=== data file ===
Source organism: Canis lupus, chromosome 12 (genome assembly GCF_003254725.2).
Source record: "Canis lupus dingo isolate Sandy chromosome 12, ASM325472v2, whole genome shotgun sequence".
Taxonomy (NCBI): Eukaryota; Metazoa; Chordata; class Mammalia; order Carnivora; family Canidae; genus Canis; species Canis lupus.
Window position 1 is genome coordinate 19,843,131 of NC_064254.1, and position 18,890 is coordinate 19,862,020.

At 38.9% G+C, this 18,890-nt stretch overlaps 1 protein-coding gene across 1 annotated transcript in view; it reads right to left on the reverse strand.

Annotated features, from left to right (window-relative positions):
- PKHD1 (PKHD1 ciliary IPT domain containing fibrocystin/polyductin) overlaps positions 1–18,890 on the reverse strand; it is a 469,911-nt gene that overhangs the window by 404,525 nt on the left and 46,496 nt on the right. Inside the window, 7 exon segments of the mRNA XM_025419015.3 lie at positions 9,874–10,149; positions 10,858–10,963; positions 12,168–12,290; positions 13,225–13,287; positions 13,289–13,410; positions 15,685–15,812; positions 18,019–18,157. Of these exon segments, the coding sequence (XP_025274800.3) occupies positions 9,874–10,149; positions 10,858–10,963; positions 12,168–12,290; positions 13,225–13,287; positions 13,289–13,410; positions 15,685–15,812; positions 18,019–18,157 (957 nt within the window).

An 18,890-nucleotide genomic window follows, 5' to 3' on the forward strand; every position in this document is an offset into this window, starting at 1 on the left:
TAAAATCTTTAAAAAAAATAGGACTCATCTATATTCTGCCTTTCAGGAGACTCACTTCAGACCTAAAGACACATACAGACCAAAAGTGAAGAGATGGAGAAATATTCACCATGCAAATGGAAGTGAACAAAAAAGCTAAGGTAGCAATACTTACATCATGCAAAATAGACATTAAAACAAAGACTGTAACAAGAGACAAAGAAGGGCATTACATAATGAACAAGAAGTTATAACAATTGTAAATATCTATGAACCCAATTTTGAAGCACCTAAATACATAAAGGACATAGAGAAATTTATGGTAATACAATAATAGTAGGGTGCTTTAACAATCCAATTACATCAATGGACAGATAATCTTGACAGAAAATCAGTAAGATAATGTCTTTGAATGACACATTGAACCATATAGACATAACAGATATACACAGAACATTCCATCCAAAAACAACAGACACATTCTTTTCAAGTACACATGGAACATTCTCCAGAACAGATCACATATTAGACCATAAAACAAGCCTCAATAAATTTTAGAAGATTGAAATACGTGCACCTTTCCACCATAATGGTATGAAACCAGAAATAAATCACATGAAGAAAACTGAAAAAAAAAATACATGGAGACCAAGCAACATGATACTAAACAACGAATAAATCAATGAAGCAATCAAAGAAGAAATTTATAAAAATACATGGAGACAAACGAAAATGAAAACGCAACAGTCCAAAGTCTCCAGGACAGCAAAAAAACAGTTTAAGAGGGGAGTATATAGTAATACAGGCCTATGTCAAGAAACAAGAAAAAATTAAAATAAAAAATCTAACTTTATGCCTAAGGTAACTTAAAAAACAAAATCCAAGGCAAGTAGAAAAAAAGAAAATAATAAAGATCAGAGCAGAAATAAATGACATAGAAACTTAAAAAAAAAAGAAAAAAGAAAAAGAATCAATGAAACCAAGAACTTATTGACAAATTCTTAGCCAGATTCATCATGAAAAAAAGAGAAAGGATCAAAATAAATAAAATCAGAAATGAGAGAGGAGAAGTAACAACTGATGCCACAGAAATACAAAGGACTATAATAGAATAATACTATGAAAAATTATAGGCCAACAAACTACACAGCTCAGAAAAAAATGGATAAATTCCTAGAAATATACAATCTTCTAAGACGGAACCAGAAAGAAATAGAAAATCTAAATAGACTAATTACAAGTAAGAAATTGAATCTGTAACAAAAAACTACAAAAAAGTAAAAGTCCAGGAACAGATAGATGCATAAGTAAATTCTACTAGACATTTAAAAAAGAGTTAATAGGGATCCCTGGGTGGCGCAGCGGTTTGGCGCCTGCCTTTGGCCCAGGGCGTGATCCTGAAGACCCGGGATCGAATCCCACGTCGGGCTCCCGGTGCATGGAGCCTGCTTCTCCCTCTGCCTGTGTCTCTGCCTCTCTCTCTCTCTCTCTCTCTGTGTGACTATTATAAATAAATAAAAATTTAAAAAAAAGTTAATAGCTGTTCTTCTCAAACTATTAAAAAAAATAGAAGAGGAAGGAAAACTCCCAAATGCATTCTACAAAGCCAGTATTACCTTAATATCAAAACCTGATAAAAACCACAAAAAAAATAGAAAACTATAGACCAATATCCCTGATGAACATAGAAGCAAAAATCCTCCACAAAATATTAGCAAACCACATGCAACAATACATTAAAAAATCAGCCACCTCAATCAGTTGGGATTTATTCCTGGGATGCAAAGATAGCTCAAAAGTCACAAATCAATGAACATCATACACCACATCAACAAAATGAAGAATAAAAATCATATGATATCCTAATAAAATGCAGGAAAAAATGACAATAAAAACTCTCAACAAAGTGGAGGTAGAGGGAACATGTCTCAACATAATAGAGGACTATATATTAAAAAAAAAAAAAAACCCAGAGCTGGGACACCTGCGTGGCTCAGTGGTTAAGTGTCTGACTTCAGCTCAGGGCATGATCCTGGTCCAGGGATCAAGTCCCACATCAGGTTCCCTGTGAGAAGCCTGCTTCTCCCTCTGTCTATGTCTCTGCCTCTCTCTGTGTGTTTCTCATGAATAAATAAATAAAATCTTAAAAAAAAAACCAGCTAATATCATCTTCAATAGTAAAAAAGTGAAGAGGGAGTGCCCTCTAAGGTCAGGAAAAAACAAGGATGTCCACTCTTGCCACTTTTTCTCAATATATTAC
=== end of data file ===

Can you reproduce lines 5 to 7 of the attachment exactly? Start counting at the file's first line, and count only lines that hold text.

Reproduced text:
At 38.9% G+C, this 18,890-nt stretch overlaps 1 protein-coding gene across 1 annotated transcript in view; it reads right to left on the reverse strand.

Annotated features, from left to right (window-relative positions):
- PKHD1 (PKHD1 ciliary IPT domain containing fibrocystin/polyductin) overlaps positions 1–18,890 on the reverse strand; it is a 469,911-nt gene that overhangs the window by 404,525 nt on the left and 46,496 nt on the right. Inside the window, 7 exon segments of the mRNA XM_025419015.3 lie at positions 9,874–10,149; positions 10,858–10,963; positions 12,168–12,290; positions 13,225–13,287; positions 13,289–13,410; positions 15,685–15,812; positions 18,019–18,157. Of these exon segments, the coding sequence (XP_025274800.3) occupies positions 9,874–10,149; positions 10,858–10,963; positions 12,168–12,290; positions 13,225–13,287; positions 13,289–13,410; positions 15,685–15,812; positions 18,019–18,157 (957 nt within the window).